SELECT, UPDATE, and DELETE locks to be applied for to handle deadlock congestion problems (three DELETE operations)

Source: Internet
Author: User

Select, update, delete
The lock to be applied for the operation (three delete operations)

We have previously tested the lock applied for during the select and update operations.
Next, let's test the delete and insert operations.
Applied lock

The default isolation level for database connection in this test: Read committed

Use adventureworks

-- View the isolation level of the current connection:

DBCC useroptions

The returned results are shown in Figure 1:

Figure 1

The last line in Figure 1 shows that the isolation level of the current connection is read committed.

Now let's look at a delete operation:

Set statistics profile on

Begin tran
Delete [HumanResources]. [employee_btree]
Where loginid = 'Adventure-works \ kim1'

The execution plan is shown in Figure 2 ):

Figure 2

Next, let's look at the result of code execution after connecting B (Figure 3 ):

-- Connection B code:
Use adventureworks
Object_name (P. object_id) as object_name,
P. index_id
SYS. dm_tran_locks t
Left join
SYS. partitions P
T. resource_associated_entity_id = P. hobt_id
Request_session_id, resource_type

Figure 3

My table [employee_btree] only creates one clustered index.

From the above results, we can analyze the following:

The execution plan shows the following parts:

Clustered index scan for the first few rows deleted

The delete statement applies for an X lock (4) on the clustered index (index_id = 1)

Figure 4

Apply for an iX lock on its page (5)

Figure 5

These are the locks applied for by the delete statement at the Read committed isolation level.

So what will happen when there is a clustered index at the Repeatable read level?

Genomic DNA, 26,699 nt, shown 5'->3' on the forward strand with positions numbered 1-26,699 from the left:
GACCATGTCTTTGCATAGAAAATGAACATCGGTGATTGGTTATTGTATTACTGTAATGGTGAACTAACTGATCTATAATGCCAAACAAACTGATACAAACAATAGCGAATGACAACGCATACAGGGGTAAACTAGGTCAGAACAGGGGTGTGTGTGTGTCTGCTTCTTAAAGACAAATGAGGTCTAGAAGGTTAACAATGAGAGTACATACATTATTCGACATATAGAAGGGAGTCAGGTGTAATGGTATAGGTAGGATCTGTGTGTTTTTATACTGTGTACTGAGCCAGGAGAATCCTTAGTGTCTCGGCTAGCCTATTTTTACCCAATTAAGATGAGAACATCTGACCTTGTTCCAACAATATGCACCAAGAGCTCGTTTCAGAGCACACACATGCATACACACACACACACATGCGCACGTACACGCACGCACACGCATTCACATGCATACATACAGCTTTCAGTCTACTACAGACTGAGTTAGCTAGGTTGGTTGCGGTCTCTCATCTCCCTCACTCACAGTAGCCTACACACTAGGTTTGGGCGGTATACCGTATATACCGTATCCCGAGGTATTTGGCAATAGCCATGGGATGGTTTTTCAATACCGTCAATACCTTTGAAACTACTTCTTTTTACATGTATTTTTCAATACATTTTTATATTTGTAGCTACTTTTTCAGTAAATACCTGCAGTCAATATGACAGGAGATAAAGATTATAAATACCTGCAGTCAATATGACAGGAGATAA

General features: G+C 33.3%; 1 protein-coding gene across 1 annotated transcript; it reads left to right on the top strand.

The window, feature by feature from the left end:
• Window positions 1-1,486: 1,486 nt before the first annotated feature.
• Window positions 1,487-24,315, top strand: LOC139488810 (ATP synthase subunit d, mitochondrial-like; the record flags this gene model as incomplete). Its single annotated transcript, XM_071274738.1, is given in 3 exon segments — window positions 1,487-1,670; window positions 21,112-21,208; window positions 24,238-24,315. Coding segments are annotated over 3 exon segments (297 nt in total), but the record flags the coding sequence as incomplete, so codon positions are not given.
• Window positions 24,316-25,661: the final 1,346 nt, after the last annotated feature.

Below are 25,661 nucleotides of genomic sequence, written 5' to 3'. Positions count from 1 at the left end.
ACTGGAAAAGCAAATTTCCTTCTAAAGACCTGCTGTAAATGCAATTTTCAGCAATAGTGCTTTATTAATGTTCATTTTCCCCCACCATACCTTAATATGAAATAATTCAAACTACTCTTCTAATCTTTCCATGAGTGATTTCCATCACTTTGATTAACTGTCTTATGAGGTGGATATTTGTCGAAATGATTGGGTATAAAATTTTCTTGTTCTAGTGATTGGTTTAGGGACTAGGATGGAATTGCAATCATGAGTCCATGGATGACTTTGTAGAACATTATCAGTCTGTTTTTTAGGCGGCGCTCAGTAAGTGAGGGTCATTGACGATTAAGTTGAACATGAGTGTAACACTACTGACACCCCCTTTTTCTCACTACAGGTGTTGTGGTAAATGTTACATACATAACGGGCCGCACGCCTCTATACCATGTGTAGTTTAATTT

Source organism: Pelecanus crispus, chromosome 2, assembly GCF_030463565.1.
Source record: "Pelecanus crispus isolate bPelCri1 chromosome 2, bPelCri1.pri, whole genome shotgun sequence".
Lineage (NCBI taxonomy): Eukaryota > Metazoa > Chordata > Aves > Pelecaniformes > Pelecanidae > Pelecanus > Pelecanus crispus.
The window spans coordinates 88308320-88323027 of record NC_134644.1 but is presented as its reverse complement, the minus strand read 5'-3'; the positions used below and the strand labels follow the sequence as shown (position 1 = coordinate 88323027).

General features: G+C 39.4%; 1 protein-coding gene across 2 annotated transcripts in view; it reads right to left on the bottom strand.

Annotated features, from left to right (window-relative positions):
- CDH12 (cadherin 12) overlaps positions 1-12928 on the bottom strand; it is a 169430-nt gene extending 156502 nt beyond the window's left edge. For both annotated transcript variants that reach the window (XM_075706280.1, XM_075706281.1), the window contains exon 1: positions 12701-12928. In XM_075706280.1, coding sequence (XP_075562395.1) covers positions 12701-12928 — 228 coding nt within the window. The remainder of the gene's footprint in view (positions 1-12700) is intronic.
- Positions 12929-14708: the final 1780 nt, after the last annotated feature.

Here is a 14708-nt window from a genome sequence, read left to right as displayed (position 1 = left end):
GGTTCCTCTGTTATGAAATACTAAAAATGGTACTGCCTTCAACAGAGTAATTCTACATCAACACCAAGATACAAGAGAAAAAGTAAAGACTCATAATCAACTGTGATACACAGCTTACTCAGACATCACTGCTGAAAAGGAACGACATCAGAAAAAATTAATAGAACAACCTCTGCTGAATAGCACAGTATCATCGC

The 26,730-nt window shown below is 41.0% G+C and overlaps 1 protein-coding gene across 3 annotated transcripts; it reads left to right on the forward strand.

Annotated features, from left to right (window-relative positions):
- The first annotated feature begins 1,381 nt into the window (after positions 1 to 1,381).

Next we will perform the same test on table [HumanResources]. [employee_test] As above:

-- Change the isolation level of the connection:


-- View the isolation level of the current connection:


Remember to roll back the previous transaction before executing the following Delete statement:


-- Test the table [HumanResources]. [Employee_Test:

DELETE [HumanResources]. [Employee_Test]
WHERE LoginID = 'Adventure-works \ kim1'

-- Execution Plan (for example ):

Figure 6

From figure 6, we can see that the execution plan has changed:

The previous clustered index deletion is changed to table deletion.
The previous rows remain unchanged.
The previous clustered index scan turns into an index search.

So does the lock they applied for change?

Next, view the result returned after the code of Connection B is executed (for example ):

Figure 7

See Figure 7:

The DELETE operation applies an X lock for each non-clustered index (index_id = 2, 4) (Figure 8)

Figure 8

Apply for an IX lock on their page (figure 9)

Figure 9

Apply for an IX lock on the modified heap page (figure 10)

Figure 10

Apply for an X lock on the corresponding RID (figure 11)

Figure 11

We can see the following rules from the above:

In the DELETE process, you can find the matching records and then DELETE them. Therefore, if the index is appropriate
The lock applied for in the first step will be less

DELETE not only deletes the data row but also deletes the related index key. Therefore, a table
The more the index, the more locks the number, the more blocking the index.

To prevent blocking

We cannot create any index without creating any index. Instead, we need to create a pair of queries.
It is best to Remove unused indexes for finding favorable indexes.

The INSERT operation is relatively simple. SQL Server will apply for an X lock for the newly inserted data.

Apply for an IX lock on the changed page

Because the inserted data is newly added and used by other connections with a low probability, blocking occurs.
The chances are very low. Here we will not perform a detailed test. If you are interested, try it yourself.

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